Artist of the Month: Jennifer Maier
For the past seven years, the Image staff has had the pleasure and privilege of working with Jennifer Maier as a colleague—grateful for her behind the scenes help with the selection of the marvelous poetry that appears in our pages. But until recently, you had to be a subscriber to various literary journals to have an inkling of her own gifts as a poet. No more. With the publication of Dark Alphabet, a winner of the First Book Award in the Crab Orchard Series in Poetry, her own voice as a poet can now be heard. And what a richly modulated voice it is: able to move from wry observation to emotional plangency to that most difficult of all literary feats—comic irony—with a turn-on-a-dime grace that can leave you reeling. Take her poem “Lot’s Wife,” where the narrator confesses that she is sick of looking at her husband’s “righteous backside,” then tells us that she must turn back to the city where she had friends; changed into a pillar of salt, she is tentatively approached by survivors who crawl out of caves and treat her as a salt lick: “They have consumed my heart, / but I will become part of their flesh / and part of my people forever.” In the poem that closes the book, the sight of Meganser ducks outside her window conjures up adolescent memories of beautiful Danny Scarlatti and thoughts of Ovid, Leda, and the swan. A poem about fortune cookies begins with a transcription of the fortune “Answer just what your heart prompts you” and the poem continues, “and shut up about the rest.” Maybe we shouldn’t introduce the word “limpid” in a review that’s already used “plangency,” but the simplicity and strength of Maier’s poetic lines makes us think...“limpid.” Anyway, we’ve had her to ourselves for too long; now she can be your friend and confidante, too.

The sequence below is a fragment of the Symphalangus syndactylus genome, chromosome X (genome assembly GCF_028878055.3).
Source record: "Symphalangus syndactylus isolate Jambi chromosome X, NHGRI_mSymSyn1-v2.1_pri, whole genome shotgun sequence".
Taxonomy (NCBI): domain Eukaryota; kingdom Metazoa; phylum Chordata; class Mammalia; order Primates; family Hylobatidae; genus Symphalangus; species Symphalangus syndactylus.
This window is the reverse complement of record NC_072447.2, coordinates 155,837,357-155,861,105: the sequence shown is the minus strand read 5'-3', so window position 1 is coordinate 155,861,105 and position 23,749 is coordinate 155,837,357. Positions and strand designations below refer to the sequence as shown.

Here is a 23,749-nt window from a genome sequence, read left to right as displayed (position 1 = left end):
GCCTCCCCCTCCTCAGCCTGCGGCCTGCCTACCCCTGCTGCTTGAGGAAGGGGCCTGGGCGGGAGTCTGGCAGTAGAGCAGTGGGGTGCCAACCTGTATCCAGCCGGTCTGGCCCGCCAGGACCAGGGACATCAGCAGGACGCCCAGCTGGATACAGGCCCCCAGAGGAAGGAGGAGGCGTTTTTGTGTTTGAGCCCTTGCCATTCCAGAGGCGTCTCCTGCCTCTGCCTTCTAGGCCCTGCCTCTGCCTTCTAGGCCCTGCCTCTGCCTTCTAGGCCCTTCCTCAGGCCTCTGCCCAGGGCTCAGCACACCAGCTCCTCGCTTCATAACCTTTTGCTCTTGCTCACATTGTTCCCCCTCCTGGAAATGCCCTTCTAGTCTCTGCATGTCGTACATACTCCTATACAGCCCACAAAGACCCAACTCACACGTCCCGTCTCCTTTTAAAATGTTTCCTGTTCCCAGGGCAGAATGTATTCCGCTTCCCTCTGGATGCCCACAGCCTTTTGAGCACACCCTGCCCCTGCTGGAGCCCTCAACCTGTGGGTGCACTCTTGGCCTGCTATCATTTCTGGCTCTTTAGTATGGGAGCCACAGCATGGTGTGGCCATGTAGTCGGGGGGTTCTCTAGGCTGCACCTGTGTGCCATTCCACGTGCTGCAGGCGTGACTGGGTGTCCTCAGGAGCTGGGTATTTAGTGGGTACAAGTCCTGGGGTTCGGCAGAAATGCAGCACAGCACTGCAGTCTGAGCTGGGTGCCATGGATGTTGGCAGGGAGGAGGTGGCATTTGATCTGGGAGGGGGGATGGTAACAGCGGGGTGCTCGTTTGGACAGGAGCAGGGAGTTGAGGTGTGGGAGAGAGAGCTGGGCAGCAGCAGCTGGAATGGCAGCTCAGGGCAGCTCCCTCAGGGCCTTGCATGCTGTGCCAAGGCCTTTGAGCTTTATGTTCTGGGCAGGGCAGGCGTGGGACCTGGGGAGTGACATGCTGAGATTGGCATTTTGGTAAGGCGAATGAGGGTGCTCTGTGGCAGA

Click here to go to Jennifer Maier’s Artist of the Month page.